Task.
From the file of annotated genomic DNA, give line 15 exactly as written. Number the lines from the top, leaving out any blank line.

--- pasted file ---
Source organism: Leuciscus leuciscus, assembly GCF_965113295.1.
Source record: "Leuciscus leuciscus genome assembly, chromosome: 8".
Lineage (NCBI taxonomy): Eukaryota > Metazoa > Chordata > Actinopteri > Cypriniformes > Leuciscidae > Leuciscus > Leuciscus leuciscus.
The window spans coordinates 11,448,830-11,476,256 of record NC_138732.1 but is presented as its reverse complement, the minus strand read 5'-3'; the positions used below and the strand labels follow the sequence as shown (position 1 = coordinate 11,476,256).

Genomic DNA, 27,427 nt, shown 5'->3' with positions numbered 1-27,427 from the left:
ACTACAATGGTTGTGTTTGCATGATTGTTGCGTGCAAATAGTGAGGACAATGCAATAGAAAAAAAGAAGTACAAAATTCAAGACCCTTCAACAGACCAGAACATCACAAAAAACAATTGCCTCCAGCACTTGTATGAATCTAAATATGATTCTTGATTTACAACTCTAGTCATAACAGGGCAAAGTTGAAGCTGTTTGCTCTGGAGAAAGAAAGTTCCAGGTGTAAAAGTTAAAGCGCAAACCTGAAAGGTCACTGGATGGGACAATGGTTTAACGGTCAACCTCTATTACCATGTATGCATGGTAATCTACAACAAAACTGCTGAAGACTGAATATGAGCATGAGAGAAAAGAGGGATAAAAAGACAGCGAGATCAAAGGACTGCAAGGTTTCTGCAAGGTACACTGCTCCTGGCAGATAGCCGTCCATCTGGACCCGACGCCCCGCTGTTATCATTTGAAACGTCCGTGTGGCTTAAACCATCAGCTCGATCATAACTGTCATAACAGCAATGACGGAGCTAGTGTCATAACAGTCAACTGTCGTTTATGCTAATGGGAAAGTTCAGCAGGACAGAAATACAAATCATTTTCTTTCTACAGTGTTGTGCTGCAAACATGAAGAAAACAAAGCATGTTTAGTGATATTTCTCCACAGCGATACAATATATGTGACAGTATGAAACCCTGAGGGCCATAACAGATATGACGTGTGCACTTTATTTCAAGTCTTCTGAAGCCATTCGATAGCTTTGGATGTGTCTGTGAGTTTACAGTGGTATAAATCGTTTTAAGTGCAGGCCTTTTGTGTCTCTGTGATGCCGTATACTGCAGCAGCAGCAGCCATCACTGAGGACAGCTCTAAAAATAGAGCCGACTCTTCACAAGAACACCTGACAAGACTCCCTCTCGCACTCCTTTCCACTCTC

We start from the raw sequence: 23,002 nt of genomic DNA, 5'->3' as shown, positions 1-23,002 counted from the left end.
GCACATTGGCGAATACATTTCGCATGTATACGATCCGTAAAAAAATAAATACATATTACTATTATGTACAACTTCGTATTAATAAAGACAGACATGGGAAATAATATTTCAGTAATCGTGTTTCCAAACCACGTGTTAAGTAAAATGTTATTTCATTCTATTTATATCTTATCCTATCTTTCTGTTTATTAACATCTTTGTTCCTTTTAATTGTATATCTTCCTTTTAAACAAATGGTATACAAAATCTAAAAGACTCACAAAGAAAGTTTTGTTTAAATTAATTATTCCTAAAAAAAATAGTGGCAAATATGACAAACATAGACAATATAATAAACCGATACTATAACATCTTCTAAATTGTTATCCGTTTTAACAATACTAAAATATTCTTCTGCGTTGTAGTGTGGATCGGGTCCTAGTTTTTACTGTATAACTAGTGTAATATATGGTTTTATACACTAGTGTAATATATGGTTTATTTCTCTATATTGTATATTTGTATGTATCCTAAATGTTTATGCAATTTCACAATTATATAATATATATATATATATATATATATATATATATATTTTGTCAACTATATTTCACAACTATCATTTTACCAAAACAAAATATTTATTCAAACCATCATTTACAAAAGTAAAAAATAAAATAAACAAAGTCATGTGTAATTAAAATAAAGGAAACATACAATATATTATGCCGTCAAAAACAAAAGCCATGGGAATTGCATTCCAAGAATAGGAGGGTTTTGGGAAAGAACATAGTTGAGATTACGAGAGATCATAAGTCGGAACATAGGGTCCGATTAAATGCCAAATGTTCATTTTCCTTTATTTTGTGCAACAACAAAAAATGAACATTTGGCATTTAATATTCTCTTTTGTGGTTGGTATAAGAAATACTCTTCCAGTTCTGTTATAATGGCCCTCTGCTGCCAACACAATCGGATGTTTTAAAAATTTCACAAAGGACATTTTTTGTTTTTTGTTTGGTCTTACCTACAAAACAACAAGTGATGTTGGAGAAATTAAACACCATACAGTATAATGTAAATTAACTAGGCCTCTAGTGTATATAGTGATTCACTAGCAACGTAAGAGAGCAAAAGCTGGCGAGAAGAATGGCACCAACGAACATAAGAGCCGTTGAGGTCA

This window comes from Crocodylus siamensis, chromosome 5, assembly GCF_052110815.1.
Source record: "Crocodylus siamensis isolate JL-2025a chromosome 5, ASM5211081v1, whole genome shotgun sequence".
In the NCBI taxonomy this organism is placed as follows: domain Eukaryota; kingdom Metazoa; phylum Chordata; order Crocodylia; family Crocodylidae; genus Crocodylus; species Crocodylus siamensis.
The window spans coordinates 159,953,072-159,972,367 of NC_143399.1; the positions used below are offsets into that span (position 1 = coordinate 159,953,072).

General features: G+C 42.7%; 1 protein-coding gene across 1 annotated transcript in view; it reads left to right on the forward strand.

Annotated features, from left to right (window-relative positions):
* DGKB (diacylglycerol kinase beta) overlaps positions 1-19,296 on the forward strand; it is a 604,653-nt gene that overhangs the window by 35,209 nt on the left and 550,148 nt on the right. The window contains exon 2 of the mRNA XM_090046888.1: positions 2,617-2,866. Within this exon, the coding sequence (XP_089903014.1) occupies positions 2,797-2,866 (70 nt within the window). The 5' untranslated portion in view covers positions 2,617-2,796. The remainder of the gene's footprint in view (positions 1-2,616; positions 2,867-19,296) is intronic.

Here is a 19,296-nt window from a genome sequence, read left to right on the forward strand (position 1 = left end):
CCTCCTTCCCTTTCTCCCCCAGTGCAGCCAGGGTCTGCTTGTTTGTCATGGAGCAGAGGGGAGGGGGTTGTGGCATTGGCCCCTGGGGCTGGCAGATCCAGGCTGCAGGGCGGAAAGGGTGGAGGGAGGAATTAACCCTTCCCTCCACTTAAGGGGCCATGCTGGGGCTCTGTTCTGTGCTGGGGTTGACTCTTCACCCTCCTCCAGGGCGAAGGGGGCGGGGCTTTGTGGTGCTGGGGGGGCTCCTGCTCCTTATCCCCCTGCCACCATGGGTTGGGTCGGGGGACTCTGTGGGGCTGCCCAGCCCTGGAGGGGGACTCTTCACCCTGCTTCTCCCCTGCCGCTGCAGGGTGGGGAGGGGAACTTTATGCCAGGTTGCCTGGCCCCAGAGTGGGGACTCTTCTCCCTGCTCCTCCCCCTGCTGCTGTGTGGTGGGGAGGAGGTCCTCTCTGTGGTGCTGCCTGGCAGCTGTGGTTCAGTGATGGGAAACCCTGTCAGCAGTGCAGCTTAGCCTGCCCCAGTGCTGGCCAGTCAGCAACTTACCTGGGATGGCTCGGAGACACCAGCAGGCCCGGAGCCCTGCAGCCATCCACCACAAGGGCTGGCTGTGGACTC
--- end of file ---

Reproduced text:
* DGKB (diacylglycerol kinase beta) overlaps positions 1-19,296 on the forward strand; it is a 604,653-nt gene that overhangs the window by 35,209 nt on the left and 550,148 nt on the right. The window contains exon 2 of the mRNA XM_090046888.1: positions 2,617-2,866. Within this exon, the coding sequence (XP_089903014.1) occupies positions 2,797-2,866 (70 nt within the window). The 5' untranslated portion in view covers positions 2,617-2,796. The remainder of the gene's footprint in view (positions 1-2,616; positions 2,867-19,296) is intronic.